It almost seems like abortion is a dead issue (no pun intended). When hold-nothing-back mouthpieces of the Twitter generation like Tomi Lahren (of whom I lately wrote) can’t grasp the basic facts as they float one garish utterance after another like helium-filled balloons at a birthday party, discussion no longer appears to have much point. And Tomi, recall, is supposed to represent “conservatism”.
Her position, stated infamously (if very casually) on national television, is essentially, “Hands off my guns, and hands off my body.” In other words, the government’s intruding into a woman’s pregnancy is equivalent to its confiscating the weapon with which she would have deterred a rapist climbing through her window at midnight.
May I offer the following analogy in dissent? Say that you contract to be the lifeguard on a stretch of ocean beach during the summer. You demonstrate superior swimming ability and are offered the job on the spot. Great. Now the summer proceeds to unfold without incident, and you fall into the habit of munching potato chips and swilling softdrinks rather than leaving your shaded throne to swim around the pier once in a while. You grow fat and are easily winded. But so what? It’s your body, isn’t it? Don’t you have a right to abuse it if you so choose?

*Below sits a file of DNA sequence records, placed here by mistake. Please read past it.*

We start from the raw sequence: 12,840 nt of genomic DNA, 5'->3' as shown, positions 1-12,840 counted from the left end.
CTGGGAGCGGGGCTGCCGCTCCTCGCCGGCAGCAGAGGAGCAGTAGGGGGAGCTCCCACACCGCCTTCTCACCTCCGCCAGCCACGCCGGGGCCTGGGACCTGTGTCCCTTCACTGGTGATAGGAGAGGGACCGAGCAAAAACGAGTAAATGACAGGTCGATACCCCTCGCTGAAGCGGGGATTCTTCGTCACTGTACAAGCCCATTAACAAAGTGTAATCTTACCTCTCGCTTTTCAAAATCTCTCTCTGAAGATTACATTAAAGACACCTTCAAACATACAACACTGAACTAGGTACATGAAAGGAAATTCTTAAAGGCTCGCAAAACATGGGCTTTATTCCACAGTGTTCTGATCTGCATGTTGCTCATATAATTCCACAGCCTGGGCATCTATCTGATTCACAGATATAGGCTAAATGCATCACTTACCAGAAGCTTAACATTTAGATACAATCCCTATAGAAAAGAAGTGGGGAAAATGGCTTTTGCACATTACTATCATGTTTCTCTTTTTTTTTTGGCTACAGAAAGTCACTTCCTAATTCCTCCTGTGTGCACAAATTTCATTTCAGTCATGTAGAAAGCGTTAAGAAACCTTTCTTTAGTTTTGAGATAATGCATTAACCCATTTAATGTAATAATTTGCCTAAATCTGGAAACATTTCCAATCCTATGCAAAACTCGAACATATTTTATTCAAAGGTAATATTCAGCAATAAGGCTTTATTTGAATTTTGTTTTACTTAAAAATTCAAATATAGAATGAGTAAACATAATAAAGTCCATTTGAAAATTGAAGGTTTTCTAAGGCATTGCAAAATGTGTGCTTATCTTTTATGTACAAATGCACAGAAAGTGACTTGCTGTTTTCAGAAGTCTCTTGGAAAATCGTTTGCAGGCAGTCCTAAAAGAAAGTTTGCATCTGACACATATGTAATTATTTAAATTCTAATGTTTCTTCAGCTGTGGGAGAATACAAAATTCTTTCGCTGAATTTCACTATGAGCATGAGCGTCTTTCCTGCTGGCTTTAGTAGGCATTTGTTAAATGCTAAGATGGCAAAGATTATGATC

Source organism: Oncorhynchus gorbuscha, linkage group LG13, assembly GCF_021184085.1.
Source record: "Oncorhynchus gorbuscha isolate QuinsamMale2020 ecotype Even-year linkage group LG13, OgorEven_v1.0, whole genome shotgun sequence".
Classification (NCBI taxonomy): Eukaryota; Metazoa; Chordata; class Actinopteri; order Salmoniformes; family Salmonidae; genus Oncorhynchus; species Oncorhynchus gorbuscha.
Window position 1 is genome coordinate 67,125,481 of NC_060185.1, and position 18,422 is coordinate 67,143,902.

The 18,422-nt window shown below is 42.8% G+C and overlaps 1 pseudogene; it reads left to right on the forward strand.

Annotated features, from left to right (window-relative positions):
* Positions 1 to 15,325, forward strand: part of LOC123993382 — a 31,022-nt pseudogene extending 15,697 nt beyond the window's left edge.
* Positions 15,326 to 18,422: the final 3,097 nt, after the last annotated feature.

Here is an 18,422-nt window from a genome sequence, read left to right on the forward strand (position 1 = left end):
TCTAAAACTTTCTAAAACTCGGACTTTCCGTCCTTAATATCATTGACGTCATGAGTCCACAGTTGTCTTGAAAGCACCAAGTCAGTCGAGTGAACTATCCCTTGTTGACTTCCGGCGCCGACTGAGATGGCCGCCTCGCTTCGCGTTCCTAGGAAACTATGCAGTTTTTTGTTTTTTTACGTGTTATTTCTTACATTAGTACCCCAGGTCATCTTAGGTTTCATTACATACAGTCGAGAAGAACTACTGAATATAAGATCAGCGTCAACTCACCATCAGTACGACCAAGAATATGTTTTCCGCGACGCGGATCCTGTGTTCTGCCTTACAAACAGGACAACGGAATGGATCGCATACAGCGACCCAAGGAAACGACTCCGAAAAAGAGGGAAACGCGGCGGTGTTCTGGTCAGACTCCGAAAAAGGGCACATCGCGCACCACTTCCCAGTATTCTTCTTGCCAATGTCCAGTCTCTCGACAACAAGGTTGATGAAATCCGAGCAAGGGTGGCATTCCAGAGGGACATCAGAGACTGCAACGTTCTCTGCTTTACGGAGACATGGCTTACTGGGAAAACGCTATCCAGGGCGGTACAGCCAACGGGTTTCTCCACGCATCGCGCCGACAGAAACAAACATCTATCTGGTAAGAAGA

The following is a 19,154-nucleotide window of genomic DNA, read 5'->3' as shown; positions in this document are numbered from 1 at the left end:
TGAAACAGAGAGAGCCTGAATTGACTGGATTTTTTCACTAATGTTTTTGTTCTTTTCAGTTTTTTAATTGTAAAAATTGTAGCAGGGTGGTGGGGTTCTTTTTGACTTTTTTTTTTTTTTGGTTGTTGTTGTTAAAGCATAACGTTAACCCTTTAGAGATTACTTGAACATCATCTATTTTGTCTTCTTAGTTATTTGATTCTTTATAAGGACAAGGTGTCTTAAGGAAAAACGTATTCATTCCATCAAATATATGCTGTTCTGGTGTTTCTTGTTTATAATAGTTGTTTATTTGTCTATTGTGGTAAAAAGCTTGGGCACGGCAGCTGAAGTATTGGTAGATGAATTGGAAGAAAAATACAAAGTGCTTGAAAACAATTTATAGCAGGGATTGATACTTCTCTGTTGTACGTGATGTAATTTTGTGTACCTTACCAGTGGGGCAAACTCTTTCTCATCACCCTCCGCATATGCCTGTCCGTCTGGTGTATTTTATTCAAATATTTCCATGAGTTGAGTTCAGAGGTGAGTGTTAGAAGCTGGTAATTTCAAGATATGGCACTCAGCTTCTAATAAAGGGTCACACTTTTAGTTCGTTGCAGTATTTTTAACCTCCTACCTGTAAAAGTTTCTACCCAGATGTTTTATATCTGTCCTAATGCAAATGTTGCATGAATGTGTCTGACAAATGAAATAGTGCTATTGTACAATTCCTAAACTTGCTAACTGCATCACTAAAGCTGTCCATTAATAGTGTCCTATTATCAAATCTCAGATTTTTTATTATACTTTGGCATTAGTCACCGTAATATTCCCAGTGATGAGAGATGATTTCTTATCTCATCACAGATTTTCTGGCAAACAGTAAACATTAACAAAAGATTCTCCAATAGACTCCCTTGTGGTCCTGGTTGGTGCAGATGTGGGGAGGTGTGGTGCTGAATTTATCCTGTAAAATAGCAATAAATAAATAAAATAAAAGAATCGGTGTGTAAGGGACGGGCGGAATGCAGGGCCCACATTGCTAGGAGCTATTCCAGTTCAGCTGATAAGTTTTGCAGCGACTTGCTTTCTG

Well, no, not really. Not in this case. The terms of your employment assume that you will remain performance-ready; and if you fall out of shape, furthermore, another may die. The swimming novice who screams and flails beyond the pier in late August will drown because you can’t reach him, thanks to your consuming interest in supplying pleasure to your taste buds. You were supposed to be that person’s lifeline, the door to another day for someone who can’t survive without help. You should not have accepted your post if you intended to ignore its responsibilities.
Unless a woman is raped (against which outrage a gun is a pretty good insurance policy, as Tomi says), she should be able to partake liberally of the joys of sex—if such is her inclination—while preserving a few abstinent days in the middle of her monthly cycle. Or if that’s just barbarically severe, then she can always equip herself with contraception (or purchase one of the wide variety of contemporary toys that promise to keep her happy). If she chooses to handle her body in such a way that she risks conceiving another life, then she needs to be prepared to supply the lifeline: those are the “terms of engagement”.
Frankly, I don’t see why any educated woman should find herself in an unwanted pregnancy unless she wants the drama of it—unless, that is, she wants to perform the sanguinary rite of passage into a sick sisterhood that is represented by abortion. Today’s cutting-edge feminists say they don’t need or even like men, anyway: they tend to prefer each other. So why does this remain such a hot topic with them, unless they require a blood sacrifice to cut their ties with human decency the way a gang initiation requires a drive-by murder?